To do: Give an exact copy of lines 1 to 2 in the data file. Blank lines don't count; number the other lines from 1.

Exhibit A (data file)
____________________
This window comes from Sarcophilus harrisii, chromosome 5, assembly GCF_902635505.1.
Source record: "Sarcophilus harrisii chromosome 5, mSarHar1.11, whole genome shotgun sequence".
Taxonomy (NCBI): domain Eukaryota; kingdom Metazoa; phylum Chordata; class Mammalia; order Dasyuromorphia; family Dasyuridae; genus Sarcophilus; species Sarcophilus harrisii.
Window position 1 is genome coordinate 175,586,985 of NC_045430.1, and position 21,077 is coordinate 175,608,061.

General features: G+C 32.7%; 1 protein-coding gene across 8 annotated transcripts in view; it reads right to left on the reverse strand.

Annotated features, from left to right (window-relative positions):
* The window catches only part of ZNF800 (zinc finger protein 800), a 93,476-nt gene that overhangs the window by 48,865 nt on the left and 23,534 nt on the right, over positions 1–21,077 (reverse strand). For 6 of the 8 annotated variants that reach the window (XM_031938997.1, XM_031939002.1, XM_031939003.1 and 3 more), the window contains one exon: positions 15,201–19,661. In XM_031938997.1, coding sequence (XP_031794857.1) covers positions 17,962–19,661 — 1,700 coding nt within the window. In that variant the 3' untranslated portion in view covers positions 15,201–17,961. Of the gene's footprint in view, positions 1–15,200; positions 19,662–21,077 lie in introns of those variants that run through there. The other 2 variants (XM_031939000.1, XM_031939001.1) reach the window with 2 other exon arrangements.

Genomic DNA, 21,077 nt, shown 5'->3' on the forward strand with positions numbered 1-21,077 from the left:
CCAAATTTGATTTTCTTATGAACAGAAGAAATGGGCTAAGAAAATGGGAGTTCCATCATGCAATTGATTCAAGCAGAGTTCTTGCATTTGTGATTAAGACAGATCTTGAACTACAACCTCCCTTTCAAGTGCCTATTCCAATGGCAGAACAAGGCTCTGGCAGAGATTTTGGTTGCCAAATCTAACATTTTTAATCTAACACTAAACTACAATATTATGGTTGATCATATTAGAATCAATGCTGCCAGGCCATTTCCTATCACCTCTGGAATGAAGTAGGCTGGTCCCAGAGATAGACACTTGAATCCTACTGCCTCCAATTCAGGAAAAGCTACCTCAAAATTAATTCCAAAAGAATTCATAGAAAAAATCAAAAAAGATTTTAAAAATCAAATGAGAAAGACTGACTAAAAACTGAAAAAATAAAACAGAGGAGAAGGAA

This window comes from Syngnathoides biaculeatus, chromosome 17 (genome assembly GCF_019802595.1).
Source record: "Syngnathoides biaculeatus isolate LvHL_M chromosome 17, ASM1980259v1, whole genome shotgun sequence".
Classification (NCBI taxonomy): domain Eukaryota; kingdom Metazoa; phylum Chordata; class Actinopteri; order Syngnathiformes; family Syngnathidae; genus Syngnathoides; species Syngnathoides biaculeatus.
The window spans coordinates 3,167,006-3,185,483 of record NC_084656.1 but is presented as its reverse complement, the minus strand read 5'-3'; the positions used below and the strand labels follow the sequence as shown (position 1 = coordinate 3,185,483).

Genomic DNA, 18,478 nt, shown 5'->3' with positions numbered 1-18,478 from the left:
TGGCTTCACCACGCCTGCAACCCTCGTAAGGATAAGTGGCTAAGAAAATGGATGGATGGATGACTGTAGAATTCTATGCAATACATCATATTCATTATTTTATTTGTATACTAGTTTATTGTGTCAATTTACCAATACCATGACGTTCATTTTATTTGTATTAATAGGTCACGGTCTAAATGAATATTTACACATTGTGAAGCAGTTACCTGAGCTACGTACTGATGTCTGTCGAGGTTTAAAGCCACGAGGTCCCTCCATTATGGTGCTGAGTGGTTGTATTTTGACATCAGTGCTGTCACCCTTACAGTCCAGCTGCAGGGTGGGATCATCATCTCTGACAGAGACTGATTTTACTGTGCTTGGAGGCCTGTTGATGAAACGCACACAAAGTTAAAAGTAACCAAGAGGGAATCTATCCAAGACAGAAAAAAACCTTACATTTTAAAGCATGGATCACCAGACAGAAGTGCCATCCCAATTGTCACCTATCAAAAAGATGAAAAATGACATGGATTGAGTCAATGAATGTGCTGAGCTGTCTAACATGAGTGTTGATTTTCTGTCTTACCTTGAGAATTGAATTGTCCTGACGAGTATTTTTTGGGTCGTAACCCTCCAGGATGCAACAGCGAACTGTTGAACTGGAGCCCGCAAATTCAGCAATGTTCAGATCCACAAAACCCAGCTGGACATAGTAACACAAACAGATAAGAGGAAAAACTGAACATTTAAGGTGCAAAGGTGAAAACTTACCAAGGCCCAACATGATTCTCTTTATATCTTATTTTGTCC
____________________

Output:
This window comes from Sarcophilus harrisii, chromosome 5, assembly GCF_902635505.1.
Source record: "Sarcophilus harrisii chromosome 5, mSarHar1.11, whole genome shotgun sequence".